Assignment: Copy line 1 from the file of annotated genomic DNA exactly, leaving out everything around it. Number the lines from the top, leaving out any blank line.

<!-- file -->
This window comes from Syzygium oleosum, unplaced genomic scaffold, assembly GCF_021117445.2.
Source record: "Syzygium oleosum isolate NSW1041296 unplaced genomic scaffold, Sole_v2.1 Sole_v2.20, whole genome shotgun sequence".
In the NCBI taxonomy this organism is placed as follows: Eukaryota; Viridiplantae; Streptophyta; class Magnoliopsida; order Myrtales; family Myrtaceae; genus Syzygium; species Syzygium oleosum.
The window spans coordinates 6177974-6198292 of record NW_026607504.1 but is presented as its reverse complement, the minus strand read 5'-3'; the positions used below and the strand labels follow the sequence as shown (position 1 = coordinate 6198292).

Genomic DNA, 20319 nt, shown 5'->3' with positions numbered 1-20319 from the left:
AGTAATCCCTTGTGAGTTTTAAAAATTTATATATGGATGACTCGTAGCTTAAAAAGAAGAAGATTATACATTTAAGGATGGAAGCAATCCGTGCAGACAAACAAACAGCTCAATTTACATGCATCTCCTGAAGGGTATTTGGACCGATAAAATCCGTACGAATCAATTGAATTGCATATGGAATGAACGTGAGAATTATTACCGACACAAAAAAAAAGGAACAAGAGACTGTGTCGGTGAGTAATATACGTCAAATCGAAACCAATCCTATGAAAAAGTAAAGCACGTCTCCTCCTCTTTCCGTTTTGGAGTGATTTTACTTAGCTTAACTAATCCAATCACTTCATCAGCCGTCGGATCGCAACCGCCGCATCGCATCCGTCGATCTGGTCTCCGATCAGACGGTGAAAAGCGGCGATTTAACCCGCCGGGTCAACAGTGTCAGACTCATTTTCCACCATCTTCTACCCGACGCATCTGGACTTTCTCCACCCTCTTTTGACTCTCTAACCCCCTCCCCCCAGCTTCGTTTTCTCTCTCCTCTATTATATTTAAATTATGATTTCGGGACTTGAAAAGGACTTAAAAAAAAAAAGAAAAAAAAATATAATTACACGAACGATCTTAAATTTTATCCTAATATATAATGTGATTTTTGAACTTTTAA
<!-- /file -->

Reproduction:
This window comes from Syzygium oleosum, unplaced genomic scaffold, assembly GCF_021117445.2.